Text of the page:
India has made a strong pitch for increased lending by the World Bank and its affiliates for Bangladesh, India, Bhutan and Sri Lanka, in a meeting of the World Bank and International Monetary Fund held in Washington on Saturday.
The combined gross domestic product of India, Bangladesh, Bhutan and Sri Lanka will cross $3 trillion this year, said Subhash Chandra Garg, secretary of the economic affairs department at India's finance ministry.
These four countries not only constitute the highest growing economic block in South Asia and the world at large but also face widespread poverty, Garg said while addressing the meeting as a representative of the four countries.
The region attracts close to $100 billion of foreign direct investment and portfolio investment and will grow around 7.5 percent this year, he said.
The four also faces enormous developmental challenges, Garg said.
“Our constituency (comprising India, Bangladesh, Bhutan and Sri Lanka) members continue to make notable progress and set an example for other emerging middle-level developing countries.”
The Indian official said Bangladesh has made significant progress in reducing poverty.
Over 20 million people have been lifted out of poverty in that country in the last two decades with poverty rate declining below 24 percent, he said.
He said Bangladesh is expected to grow at 7.2 percent this year.
Bangladesh has also made rapid progress in human development. Its Infant mortality rate—34 per 1,000 live births—and maternal mortality rate—176 per 100,000 live births—are much improved and better than the global averages, he said.
"Bangladesh's progress towards low middle income country category and its eventual transition to 'gap' and 'blend' status under World Bank group are a testimony of the massive developmental efforts of the government of Bangladesh.”
The World Bank Group—Inter-national Bank for Reconstruction and Development (IBRD), International Finance Corporation (IFC), Interna-tional Development Association (IDA), Multilateral Investment Guarantee Agency (MIGA)—has supported the growth and development of the four countries, he said.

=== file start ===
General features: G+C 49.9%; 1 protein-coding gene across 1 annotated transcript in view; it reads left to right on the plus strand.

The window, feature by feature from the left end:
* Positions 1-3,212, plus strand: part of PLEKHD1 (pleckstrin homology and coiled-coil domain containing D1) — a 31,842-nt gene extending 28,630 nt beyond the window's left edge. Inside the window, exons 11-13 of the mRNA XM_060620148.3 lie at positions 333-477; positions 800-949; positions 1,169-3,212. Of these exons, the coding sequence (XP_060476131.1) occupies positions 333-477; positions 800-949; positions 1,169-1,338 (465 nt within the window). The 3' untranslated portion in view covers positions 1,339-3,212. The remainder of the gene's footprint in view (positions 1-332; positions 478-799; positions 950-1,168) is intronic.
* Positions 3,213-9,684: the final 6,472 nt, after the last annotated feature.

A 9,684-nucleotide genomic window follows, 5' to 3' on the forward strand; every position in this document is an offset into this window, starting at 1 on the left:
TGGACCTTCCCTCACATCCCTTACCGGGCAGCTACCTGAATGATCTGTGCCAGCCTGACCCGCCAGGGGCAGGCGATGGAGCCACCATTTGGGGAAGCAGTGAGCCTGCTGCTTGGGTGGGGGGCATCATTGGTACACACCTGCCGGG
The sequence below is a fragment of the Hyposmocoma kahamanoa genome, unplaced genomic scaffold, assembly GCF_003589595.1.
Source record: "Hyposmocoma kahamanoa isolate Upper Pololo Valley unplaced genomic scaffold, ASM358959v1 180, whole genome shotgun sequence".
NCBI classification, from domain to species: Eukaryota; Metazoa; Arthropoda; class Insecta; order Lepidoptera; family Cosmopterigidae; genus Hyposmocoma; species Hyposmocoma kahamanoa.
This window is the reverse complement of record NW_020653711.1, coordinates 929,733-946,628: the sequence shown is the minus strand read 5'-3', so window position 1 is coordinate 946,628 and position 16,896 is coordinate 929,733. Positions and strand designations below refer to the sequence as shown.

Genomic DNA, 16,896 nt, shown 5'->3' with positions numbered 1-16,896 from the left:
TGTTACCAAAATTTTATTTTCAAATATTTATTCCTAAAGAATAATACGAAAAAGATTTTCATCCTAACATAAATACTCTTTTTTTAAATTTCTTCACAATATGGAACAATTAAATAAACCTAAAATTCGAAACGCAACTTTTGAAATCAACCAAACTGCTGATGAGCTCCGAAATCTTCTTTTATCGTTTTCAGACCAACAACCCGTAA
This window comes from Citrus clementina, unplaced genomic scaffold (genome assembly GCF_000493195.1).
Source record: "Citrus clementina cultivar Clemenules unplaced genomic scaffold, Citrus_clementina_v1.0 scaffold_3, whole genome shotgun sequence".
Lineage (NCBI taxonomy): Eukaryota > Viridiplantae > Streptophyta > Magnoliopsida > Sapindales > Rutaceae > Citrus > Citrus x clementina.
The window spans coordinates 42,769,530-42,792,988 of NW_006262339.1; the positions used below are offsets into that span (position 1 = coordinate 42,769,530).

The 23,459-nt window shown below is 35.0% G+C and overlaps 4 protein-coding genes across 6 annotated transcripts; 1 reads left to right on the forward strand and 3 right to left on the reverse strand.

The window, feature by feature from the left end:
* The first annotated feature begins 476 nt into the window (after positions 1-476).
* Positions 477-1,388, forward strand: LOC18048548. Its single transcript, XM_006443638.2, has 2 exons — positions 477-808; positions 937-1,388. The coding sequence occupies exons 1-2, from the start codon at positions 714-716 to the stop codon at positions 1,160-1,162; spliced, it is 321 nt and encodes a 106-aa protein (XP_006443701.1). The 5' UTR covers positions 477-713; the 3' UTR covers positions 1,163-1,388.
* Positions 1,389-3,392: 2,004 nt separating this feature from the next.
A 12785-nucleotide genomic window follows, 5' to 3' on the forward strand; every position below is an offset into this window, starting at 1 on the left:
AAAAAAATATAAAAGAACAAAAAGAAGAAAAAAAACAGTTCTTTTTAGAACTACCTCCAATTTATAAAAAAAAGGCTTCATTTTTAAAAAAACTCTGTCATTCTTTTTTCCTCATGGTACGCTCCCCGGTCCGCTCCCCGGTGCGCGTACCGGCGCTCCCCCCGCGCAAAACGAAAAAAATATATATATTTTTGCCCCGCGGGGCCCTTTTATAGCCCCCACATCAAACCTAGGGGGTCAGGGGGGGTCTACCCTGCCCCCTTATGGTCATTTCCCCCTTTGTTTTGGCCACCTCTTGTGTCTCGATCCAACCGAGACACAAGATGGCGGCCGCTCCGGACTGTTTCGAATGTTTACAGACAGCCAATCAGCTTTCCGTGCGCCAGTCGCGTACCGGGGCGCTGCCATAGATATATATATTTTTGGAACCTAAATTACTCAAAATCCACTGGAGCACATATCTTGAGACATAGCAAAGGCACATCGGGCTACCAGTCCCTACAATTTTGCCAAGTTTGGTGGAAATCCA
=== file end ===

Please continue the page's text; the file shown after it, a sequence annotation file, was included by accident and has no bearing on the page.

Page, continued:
“It will need to continue to do so in the foreseeable future.”
This is the reason capital increase has been a matter of critical interest for India, he added.
Garg expressed happiness that there is now an agreement on the capital increase package and that it is reasonably large – a 13 billion-dollar capital increase in IBRD and IFC together, “which from the historical context, is a truly unprecedented.
"The regional growth momentum is backed by robust domestic demand, strong FDI inflows, infrastructure spending, and supportive macroeconomic policies.”
India is poised to remain as the fastest growing large economy in the world. “In 2018, we expect India to grow at over 7.4 percent, Bangladesh 7.2 percent, Sri Lanka 4.6 percent and Bhutan 7.5 percent.”
He expressed the hope that increased lending for middle income countries will start flowing soon and single borrower limits revised upwards quickly.
Garg said the current capital increase package was due in 2015 but its delivery was delayed and delivered in 2018.
The next capital review, as agreed, is due in 2020, he said and urged the World Bank management to start preparation for the same well in time to deliver it on time.
Garg said the background paper for last annual meeting of the World Bank spelt out an ambition of $130 billion for the Bank and its affiliates but “we are now looking at a further lowered ambition of only $100 billion”.
Garg is currently on an official tour of Washington to attend the Spring Meetings of the IMF and the World Bank and other associated meetings.